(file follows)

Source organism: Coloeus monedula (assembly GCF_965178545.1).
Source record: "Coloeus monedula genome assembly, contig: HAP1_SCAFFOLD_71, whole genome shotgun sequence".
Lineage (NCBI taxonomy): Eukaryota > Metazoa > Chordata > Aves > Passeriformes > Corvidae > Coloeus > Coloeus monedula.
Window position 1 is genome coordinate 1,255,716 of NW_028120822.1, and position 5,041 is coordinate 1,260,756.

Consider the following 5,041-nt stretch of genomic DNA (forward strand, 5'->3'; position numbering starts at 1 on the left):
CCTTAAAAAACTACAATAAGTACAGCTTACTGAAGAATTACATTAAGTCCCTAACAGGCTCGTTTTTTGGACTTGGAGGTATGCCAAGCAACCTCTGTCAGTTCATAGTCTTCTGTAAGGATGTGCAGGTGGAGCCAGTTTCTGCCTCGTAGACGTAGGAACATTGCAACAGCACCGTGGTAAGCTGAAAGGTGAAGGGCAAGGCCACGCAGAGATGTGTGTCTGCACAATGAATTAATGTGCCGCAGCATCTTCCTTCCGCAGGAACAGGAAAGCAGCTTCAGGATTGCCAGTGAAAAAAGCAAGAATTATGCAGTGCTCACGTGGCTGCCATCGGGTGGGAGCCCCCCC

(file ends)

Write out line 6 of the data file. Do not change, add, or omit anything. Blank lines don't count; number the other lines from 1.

CCTTAAAAAACTACAATAAGTACAGCTTACTGAAGAATTACATTAAGTCCCTAACAGGCTCGTTTTTTGGACTTGGAGGTATGCCAAGCAACCTCTGTCAGTTCATAGTCTTCTGTAAGGATGTGCAGGTGGAGCCAGTTTCTGCCTCGTAGACGTAGGAACATTGCAACAGCACCGTGGTAAGCTGAAAGGTGAAGGGCAAGGCCACGCAGAGATGTGTGTCTGCACAATGAATTAATGTGCCGCAGCATCTTCCTTCCGCAGGAACAGGAAAGCAGCTTCAGGATTGCCAGTGAAAAAAGCAAGAATTATGCAGTGCTCACGTGGCTGCCATCGGGTGGGAGCCCCCCC